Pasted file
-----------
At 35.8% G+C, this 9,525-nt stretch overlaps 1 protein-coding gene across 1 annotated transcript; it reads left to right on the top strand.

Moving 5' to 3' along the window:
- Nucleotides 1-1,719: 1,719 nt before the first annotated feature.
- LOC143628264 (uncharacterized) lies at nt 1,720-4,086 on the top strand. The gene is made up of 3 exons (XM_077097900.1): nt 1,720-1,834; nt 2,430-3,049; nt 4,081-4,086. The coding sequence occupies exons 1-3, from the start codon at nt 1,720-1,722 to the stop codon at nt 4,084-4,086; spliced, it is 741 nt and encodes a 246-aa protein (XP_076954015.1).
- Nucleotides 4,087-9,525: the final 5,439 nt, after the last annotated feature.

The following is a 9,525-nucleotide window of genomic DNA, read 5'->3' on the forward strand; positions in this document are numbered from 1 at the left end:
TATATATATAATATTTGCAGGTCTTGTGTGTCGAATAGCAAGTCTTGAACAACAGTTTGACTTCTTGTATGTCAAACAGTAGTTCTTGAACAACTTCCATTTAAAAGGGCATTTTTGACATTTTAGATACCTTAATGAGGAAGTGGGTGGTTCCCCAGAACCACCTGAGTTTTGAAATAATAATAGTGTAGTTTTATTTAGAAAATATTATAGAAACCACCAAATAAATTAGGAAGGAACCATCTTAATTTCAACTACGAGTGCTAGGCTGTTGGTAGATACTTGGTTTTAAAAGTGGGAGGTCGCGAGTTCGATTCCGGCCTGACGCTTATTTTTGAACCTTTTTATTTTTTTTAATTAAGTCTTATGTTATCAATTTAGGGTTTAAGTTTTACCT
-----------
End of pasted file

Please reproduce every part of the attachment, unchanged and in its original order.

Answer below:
At 35.8% G+C, this 9,525-nt stretch overlaps 1 protein-coding gene across 1 annotated transcript; it reads left to right on the top strand.

Moving 5' to 3' along the window:
- Nucleotides 1-1,719: 1,719 nt before the first annotated feature.
- LOC143628264 (uncharacterized) lies at nt 1,720-4,086 on the top strand. The gene is made up of 3 exons (XM_077097900.1): nt 1,720-1,834; nt 2,430-3,049; nt 4,081-4,086. The coding sequence occupies exons 1-3, from the start codon at nt 1,720-1,722 to the stop codon at nt 4,084-4,086; spliced, it is 741 nt and encodes a 246-aa protein (XP_076954015.1).
- Nucleotides 4,087-9,525: the final 5,439 nt, after the last annotated feature.

The following is a 9,525-nucleotide window of genomic DNA, read 5'->3' on the forward strand; positions in this document are numbered from 1 at the left end:
TATATATATAATATTTGCAGGTCTTGTGTGTCGAATAGCAAGTCTTGAACAACAGTTTGACTTCTTGTATGTCAAACAGTAGTTCTTGAACAACTTCCATTTAAAAGGGCATTTTTGACATTTTAGATACCTTAATGAGGAAGTGGGTGGTTCCCCAGAACCACCTGAGTTTTGAAATAATAATAGTGTAGTTTTATTTAGAAAATATTATAGAAACCACCAAATAAATTAGGAAGGAACCATCTTAATTTCAACTACGAGTGCTAGGCTGTTGGTAGATACTTGGTTTTAAAAGTGGGAGGTCGCGAGTTCGATTCCGGCCTGACGCTTATTTTTGAACCTTTTTATTTTTTTTAATTAAGTCTTATGTTATCAATTTAGGGTTTAAGTTTTACCT